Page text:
Enumeration of aerobic bacteria, anaerobic bacteria, actinomycetes and fungi in the paddy soil

Significant differences (P<0.05) were observed in the numbers of culturable aerobic bacteria, anaerobic bacteria, actinomycetes, and fungi between samplings throughout the rice growth season. The number of aerobic bacteria decreased in the order R-R-Ry>R-R-Mv>R-R-Ra>R-R-Fa in the early rice season and in the order R-R-Ra>R-R-Mv>R-R-Ry>R-R-Fa in the late rice season (Table 1). The number of anaerobic bacteria in the paddy soil under the R-R-Ry and R-R-Mv systems was significantly lower than that in the R-R-Ra system, while there was no significant difference between R-R-Ra and R-R-Fa. However, the numbers of actinomycetes and fungi in the soil with straw recycling of winter cover crops were significantly higher (P<0.05) than that in the winter fallow soil throughout the main growth stages. And the number of fungi decreased in the order R-R-Ra>R-R-Ry>R-R-Mv>R-R-Fa in the early rice season and in the order R-R-Mv>R-R-Ry≈R-R-Ra>R-R-Fa in the late rice season. And the number of actinomycete decreased in the order R-R-Mv>R-R-Ry≈R-R-Ra>R-R-Fa in the early and late rice season.

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Table 1. Variations in the number (104 CFUs g−1 dry soil) of aerobic bacteria, anaerobic bacteria, actinomycetes and fungi in a paddy soil under different cropping systems.

https://doi.org/10.1371/journal.pone.0100443.t001

Discussion

Soil quality and winter cover crops residue applied

Residue management in cropping systems is believed to improve the quality of soil [7]. In our study, adding winter cover crops and returning the straws to the field is benefit to increase the soil quality and rice yield in double-cropping rice. And it is beneficial in resources efficiency increase. Soil enzyme activities and soil microbial community play an important role in ecosystem function and cycling of soil nutrients. And the ability of maintain soil fertility or regulate nutrient cycling may be largely dependent on the composition of soil microbial communities and soil enzyme activities [7]. In our study, the activities of all four enzymes with winter cover crop residue were generally higher than the fallow fields because the increases of soil enzyme activity due to add organic matter to soils, this is same with other people's studies [4], [24]. In addition, we were able to differentiate temporal variations in soil enzyme activities from changes in the enzyme activity in response to winter cover crop residue decomposition, different organic inputs (winter cover crop residue), straw incorporation or crop rotation.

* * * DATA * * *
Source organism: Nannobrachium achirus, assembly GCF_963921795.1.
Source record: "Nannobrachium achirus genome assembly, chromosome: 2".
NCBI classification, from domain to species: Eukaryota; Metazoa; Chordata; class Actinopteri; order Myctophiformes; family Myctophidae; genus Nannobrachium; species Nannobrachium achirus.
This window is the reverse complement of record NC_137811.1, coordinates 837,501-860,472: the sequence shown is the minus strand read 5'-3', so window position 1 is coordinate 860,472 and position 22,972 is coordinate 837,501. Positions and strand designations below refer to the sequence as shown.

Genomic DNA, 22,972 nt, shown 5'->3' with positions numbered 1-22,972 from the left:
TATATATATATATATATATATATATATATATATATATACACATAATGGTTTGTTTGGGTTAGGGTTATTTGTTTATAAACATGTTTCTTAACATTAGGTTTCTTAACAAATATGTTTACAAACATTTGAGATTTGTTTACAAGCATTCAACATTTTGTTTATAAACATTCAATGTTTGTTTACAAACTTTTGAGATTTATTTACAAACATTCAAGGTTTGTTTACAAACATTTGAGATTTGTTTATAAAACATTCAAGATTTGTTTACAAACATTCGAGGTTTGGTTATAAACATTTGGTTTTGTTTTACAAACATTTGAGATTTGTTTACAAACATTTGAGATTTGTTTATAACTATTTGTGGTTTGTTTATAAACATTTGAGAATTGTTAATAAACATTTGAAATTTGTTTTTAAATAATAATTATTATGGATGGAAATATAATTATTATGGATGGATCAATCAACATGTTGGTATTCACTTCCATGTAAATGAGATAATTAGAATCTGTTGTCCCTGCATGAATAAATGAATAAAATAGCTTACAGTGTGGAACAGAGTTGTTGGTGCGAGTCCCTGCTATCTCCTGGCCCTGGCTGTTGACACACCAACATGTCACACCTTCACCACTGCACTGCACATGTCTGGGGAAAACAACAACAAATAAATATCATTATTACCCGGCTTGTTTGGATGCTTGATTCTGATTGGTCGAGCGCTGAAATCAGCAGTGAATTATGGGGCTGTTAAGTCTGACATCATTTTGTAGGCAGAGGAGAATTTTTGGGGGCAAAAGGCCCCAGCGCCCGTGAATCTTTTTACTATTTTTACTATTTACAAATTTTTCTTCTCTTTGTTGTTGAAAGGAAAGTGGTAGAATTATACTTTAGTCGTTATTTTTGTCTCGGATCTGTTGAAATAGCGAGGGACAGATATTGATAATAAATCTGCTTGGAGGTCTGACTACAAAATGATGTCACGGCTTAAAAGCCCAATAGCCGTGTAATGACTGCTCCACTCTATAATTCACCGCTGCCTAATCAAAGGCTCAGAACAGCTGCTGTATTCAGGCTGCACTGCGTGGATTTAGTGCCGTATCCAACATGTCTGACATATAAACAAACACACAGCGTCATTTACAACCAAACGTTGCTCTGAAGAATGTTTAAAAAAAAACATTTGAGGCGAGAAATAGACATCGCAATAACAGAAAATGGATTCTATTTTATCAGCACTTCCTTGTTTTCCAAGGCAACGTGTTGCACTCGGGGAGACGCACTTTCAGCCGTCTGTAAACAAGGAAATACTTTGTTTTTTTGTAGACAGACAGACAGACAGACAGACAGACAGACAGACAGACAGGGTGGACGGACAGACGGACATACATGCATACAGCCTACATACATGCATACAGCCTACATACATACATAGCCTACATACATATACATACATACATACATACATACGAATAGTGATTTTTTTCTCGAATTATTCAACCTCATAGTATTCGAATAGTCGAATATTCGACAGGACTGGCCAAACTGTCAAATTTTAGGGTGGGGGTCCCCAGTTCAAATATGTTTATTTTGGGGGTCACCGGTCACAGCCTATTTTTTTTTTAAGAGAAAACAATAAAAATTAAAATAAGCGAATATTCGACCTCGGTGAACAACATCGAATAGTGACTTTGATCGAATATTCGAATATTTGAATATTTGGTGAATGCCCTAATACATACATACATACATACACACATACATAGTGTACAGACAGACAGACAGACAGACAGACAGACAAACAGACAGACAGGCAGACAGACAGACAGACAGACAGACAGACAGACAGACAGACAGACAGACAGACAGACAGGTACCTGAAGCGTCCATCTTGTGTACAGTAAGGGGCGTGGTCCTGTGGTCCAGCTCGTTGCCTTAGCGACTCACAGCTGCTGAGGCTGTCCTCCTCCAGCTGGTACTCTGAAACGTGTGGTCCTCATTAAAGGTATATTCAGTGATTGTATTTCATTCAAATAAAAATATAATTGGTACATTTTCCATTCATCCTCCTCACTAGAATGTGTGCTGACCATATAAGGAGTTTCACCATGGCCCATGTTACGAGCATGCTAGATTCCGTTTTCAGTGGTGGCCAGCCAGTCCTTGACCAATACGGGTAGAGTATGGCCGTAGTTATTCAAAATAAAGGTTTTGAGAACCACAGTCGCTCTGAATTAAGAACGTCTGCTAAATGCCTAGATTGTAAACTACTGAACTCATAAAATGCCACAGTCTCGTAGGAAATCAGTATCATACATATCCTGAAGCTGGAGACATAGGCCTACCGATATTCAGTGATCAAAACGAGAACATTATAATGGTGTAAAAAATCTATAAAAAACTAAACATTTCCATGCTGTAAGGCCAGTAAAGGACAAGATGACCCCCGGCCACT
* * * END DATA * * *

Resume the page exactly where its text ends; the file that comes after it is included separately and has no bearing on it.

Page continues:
Management practices (e.g. crop rotation, mulching, tillage and application of fertilizers and organic matter) may have diverse effects on the numbers of microorganisms in soil [14], [15], [17]. Thus, incorporation of winter cover crops into rotations may increase microbial community in soil compared to the R-R-Fa system. This might have been because there was more decomposable organic material in the adding winter cover crops soil which favored soil microbe. And the numbers of microorganisms were improved after returning straws of winter cover crops into the soil due to the supplements of carbon source. Soil microorganisms are mostly heterotrophic and use organic carbon as carbon and energy sources.

Soil enzyme activities, microbial community and winter cover crops residue applied

β-glucosidase is the rate-limiting enzyme in the microbial degradation of cellulose to glucose and plays a crucial role in the C cycle in soils. We found a significant difference in β-glucosidase activity between the R-R-Ry, R-R-Mv and R-R-Ra treatments at the rice growth stages, which is probably related to the different C inputs by the different winter cover crops [25]. In the early and late rice seasons, alkaline phosphatase activity decreased as follows: R-R-Mv>R-R-Fa, but there were no significant differences (P>0.05) between other treatments. There was no significant difference (P>0.05) in arylamidase activity under the R-R-Ry, R-R-Mv, R-R-Ra and R-R-Fa systems in the early and late rice seasons. Also, other investigators have reported that Chinese milk vetch residue contains enzymes (phosphatase) [26]. The different ranking of treatments in soil enzyme activities might be related to the kinds of winter cover crops straw type. This might have been because there was significant difference decomposable organic material in the winter cover crops straw-returned soil which favored soil enzyme activities [27], [28]. Arylsulfatase is produced by both plants and microorganisms [15]. It is an extracellular enzyme that catalyses the hydrolysis of organic sulphate esters, releasing SO4 that can be used by plants. In our study, the activity decreased in the following order: R-R-Ry>R-R-Ra>R-R-Mv in the early and late rice season. These observations indicate that ryegrass and rape made a higher contribution to the active pool of C in soil organic matter than Chinese milk vetch, which may explain the higher immobilization in rhizosphere soil containing ryegrass and rape residue than in rhizosphere soil containing Chinese milk vetch residue. Thus, there may be qualities unique to each cover crop that increases the activity of specific enzymes [28].